A FOURTH successful Active Farmer Games were held in the Riverina town of Coleambally, NSW, home to 660 people, who turned out to support, cheer or participate in the community building event, in March.
The games involve a rural based obstacle course of climbing hay bales, jumping fences, balancing on irrigation pipes and crawling through mud all for the not-for-profit charity organisation which provides motivational, challenging and fun training sessions to help promote great physical health and mental wellbeing in small farming communities.
Local cotton farmer and Active Farmers board member Joe Briggs said holding the games in his home town was a great opportunity to showcase what the region has to offer, with local businesses offering up prizes and local suppliers providing some of the obstacles.
"Even the RFS were involved to help keep the mud pit muddy and hose participants down afterwards," Mr Briggs said.
"We had 30 teams of three people take part and over 20 volunteers, as well as the kids' event, a DJ, gumboot throwing comp and the spectators that helped cheer everyone along.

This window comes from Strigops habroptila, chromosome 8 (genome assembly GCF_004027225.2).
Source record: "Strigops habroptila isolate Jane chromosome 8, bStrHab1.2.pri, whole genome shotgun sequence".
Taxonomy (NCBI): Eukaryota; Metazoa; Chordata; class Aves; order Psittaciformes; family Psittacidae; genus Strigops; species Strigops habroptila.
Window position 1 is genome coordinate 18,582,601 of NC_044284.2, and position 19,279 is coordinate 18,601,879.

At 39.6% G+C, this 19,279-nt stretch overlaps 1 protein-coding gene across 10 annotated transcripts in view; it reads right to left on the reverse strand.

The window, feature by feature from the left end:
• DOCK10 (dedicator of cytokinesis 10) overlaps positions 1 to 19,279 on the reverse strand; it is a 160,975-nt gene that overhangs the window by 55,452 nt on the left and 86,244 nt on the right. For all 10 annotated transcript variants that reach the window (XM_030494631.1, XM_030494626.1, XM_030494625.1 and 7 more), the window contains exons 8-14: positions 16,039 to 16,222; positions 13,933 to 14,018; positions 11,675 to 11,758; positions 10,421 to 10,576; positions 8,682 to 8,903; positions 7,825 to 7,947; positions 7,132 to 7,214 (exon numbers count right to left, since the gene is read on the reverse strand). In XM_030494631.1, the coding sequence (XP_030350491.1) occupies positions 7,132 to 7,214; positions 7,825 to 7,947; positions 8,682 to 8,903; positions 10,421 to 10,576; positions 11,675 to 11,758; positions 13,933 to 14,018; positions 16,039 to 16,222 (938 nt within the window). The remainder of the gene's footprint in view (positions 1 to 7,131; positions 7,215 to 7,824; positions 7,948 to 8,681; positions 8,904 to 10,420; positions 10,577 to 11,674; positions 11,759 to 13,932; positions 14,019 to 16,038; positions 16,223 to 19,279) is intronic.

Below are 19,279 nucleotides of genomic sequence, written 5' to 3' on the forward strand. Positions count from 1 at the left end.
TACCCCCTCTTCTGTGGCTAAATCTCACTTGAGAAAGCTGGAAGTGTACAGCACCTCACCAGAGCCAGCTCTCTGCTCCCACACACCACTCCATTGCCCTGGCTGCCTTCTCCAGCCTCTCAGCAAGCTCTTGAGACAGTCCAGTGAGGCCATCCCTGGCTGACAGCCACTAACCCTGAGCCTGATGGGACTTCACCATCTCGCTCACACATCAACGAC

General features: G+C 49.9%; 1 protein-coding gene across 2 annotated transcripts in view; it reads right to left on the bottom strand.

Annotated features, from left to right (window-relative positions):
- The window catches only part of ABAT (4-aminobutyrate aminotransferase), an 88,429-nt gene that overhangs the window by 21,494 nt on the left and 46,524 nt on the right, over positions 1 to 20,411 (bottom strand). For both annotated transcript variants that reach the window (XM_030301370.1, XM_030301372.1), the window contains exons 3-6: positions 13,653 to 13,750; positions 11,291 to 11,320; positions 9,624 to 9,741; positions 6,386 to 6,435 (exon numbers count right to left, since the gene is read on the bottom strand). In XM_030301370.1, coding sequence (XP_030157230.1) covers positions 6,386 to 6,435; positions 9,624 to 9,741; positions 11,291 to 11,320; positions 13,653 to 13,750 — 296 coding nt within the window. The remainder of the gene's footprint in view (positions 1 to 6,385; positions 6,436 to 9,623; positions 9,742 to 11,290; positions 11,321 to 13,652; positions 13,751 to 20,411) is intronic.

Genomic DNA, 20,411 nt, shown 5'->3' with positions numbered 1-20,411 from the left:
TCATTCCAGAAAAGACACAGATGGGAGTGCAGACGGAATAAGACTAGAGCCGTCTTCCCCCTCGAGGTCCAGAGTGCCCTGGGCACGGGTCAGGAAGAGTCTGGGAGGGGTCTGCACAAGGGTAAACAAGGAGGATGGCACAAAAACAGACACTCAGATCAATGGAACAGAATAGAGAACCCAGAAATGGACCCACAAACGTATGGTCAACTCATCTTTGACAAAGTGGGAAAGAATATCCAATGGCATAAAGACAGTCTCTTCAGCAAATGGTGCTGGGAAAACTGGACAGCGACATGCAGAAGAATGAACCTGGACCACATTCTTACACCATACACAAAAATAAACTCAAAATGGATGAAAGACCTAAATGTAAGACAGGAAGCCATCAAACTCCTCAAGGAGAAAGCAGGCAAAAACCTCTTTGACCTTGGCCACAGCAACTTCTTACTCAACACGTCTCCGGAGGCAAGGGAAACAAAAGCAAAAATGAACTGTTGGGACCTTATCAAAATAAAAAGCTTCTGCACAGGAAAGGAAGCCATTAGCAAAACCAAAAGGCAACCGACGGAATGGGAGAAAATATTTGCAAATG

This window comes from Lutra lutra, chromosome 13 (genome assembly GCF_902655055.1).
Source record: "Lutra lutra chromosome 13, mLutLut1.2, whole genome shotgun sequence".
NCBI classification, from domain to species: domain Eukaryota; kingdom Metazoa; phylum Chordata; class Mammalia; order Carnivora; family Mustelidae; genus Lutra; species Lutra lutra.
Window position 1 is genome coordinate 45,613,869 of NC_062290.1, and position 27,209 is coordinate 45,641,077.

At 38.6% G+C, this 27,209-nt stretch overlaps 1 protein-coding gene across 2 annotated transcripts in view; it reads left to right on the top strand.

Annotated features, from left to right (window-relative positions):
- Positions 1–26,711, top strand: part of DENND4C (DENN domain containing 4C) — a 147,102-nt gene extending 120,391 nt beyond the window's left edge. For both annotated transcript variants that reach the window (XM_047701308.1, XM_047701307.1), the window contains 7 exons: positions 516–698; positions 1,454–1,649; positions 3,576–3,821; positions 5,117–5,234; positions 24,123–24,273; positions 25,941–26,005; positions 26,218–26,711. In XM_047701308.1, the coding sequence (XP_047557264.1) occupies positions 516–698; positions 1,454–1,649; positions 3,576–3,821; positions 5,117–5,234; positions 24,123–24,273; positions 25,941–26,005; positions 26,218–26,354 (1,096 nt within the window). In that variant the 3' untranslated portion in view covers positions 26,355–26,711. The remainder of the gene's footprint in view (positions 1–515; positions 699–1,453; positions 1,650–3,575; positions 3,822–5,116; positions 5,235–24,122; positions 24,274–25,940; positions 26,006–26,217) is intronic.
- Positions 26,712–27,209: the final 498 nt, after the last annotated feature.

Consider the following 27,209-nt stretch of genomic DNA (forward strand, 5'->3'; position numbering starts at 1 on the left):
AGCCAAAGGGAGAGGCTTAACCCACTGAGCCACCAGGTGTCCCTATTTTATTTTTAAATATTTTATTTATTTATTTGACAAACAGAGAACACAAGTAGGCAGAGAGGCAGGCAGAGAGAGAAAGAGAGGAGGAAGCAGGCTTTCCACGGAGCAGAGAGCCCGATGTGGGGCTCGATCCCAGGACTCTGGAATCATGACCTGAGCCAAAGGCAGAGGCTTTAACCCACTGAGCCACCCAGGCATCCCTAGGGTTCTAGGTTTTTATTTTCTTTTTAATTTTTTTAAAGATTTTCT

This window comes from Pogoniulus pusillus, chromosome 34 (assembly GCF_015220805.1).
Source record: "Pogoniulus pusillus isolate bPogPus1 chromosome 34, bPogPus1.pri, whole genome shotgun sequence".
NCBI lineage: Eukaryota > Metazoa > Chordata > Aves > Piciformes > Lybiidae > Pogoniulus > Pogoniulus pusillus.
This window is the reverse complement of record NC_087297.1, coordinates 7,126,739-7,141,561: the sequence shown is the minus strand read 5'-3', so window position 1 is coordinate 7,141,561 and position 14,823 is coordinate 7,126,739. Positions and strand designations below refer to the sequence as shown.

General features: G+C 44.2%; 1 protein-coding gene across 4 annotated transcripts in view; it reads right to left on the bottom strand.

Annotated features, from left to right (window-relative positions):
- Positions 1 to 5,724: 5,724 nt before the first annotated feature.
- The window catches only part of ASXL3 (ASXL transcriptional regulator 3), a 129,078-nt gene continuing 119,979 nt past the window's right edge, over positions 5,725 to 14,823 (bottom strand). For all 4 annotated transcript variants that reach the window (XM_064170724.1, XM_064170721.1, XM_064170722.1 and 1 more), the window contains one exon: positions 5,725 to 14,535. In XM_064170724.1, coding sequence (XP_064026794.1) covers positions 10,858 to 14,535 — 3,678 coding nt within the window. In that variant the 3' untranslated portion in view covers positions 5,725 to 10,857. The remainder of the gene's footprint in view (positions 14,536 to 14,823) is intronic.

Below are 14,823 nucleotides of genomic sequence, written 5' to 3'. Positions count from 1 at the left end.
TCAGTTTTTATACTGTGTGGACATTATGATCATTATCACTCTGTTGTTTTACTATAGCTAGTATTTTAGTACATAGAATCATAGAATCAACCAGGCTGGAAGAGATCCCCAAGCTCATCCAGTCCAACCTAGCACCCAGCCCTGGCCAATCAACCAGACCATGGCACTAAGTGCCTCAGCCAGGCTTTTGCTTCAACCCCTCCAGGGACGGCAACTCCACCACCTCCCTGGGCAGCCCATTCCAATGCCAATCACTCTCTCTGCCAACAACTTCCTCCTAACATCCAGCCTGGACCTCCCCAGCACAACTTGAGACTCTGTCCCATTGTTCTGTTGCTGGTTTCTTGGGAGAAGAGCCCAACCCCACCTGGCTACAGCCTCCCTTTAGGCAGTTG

"Everyone I've spoken to has had a great time, and importantly we brought the community together and raised money for a great cause."
Corteva Agriscience was the major sponsor of this year's games and sent a team to Coleambally to help with and compete in the event.
Corteva communications lead Karen Deane said it was the second year she had personally attended the Active Farmer games, having missed out on the Western Australian event due to COVID.
"Both times I have seen such great community involvement, and Coleambally really turned it on this year," she said.
"The energy, excitement, and the sense that everyone is in this together really helps build strong communities.
"I'm so proud that my company, Corteva, sponsor amazing charities like Active Farmers that help build strong resilient communities, in areas that lack the support and facilities of their city cousins."
In addition, Corteva partnered with MSCAN - Melanoma Skin Cancer Advocacy Network - to provide free skin checks to the community of Coleambally during the morning of the games.
Tamara Dawson, founder and director of MSCAN said the skin checks were welcomed.
"We know that people working outdoors and working on the land are exposed to damaging UV rays up to 10 times more than indoor workers," Ms Dawson said.
"And in worrying news, farmers in Australia have a 60 per cent higher death rate from melanoma compared to the general population."
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